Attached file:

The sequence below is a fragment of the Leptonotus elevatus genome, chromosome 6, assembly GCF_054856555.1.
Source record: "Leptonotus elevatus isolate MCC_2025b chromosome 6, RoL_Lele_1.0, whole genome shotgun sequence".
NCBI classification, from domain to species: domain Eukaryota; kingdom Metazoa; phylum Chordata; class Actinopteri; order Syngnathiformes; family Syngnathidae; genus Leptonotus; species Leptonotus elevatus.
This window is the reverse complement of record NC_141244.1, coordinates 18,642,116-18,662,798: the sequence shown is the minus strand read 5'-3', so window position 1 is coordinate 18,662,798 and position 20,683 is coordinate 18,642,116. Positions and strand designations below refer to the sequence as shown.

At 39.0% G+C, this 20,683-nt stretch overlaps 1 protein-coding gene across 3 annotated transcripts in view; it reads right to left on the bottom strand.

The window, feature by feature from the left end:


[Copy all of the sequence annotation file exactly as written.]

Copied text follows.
The sequence below is a fragment of the Leptonotus elevatus genome, chromosome 6, assembly GCF_054856555.1.
Source record: "Leptonotus elevatus isolate MCC_2025b chromosome 6, RoL_Lele_1.0, whole genome shotgun sequence".
NCBI classification, from domain to species: domain Eukaryota; kingdom Metazoa; phylum Chordata; class Actinopteri; order Syngnathiformes; family Syngnathidae; genus Leptonotus; species Leptonotus elevatus.
This window is the reverse complement of record NC_141244.1, coordinates 18,642,116-18,662,798: the sequence shown is the minus strand read 5'-3', so window position 1 is coordinate 18,662,798 and position 20,683 is coordinate 18,642,116. Positions and strand designations below refer to the sequence as shown.

At 39.0% G+C, this 20,683-nt stretch overlaps 1 protein-coding gene across 3 annotated transcripts in view; it reads right to left on the bottom strand.

The window, feature by feature from the left end: